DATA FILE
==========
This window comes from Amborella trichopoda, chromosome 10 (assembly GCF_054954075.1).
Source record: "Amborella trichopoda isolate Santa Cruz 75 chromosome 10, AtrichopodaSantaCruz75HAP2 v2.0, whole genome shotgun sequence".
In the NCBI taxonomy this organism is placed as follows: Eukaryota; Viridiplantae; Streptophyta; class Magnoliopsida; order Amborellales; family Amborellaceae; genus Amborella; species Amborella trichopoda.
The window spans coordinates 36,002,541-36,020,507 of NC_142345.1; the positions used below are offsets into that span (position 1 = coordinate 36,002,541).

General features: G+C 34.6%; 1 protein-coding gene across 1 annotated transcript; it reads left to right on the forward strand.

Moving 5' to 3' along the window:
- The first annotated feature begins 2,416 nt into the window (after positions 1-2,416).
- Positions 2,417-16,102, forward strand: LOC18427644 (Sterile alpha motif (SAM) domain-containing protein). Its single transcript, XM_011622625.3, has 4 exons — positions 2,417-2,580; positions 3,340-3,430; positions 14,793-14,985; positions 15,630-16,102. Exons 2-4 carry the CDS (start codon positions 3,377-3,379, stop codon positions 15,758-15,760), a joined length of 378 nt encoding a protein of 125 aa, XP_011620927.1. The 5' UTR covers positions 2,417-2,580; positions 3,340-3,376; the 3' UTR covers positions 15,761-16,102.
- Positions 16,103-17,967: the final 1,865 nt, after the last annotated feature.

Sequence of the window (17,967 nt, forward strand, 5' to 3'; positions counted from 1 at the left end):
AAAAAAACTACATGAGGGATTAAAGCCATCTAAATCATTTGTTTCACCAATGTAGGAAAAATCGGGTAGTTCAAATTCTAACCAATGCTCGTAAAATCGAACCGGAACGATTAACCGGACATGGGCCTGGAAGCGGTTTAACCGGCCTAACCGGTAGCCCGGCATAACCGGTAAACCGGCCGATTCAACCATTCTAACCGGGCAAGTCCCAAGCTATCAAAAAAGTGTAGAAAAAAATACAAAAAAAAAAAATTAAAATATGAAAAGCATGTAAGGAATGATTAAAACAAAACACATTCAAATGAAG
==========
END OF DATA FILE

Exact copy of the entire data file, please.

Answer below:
This window comes from Amborella trichopoda, chromosome 10 (assembly GCF_054954075.1).
Source record: "Amborella trichopoda isolate Santa Cruz 75 chromosome 10, AtrichopodaSantaCruz75HAP2 v2.0, whole genome shotgun sequence".
In the NCBI taxonomy this organism is placed as follows: Eukaryota; Viridiplantae; Streptophyta; class Magnoliopsida; order Amborellales; family Amborellaceae; genus Amborella; species Amborella trichopoda.
The window spans coordinates 36,002,541-36,020,507 of NC_142345.1; the positions used below are offsets into that span (position 1 = coordinate 36,002,541).

General features: G+C 34.6%; 1 protein-coding gene across 1 annotated transcript; it reads left to right on the forward strand.

Moving 5' to 3' along the window:
- The first annotated feature begins 2,416 nt into the window (after positions 1-2,416).
- Positions 2,417-16,102, forward strand: LOC18427644 (Sterile alpha motif (SAM) domain-containing protein). Its single transcript, XM_011622625.3, has 4 exons — positions 2,417-2,580; positions 3,340-3,430; positions 14,793-14,985; positions 15,630-16,102. Exons 2-4 carry the CDS (start codon positions 3,377-3,379, stop codon positions 15,758-15,760), a joined length of 378 nt encoding a protein of 125 aa, XP_011620927.1. The 5' UTR covers positions 2,417-2,580; positions 3,340-3,376; the 3' UTR covers positions 15,761-16,102.
- Positions 16,103-17,967: the final 1,865 nt, after the last annotated feature.

Sequence of the window (17,967 nt, forward strand, 5' to 3'; positions counted from 1 at the left end):
AAAAAAACTACATGAGGGATTAAAGCCATCTAAATCATTTGTTTCACCAATGTAGGAAAAATCGGGTAGTTCAAATTCTAACCAATGCTCGTAAAATCGAACCGGAACGATTAACCGGACATGGGCCTGGAAGCGGTTTAACCGGCCTAACCGGTAGCCCGGCATAACCGGTAAACCGGCCGATTCAACCATTCTAACCGGGCAAGTCCCAAGCTATCAAAAAAGTGTAGAAAAAAATACAAAAAAAAAAAATTAAAATATGAAAAGCATGTAAGGAATGATTAAAACAAAACACATTCAAATGAAG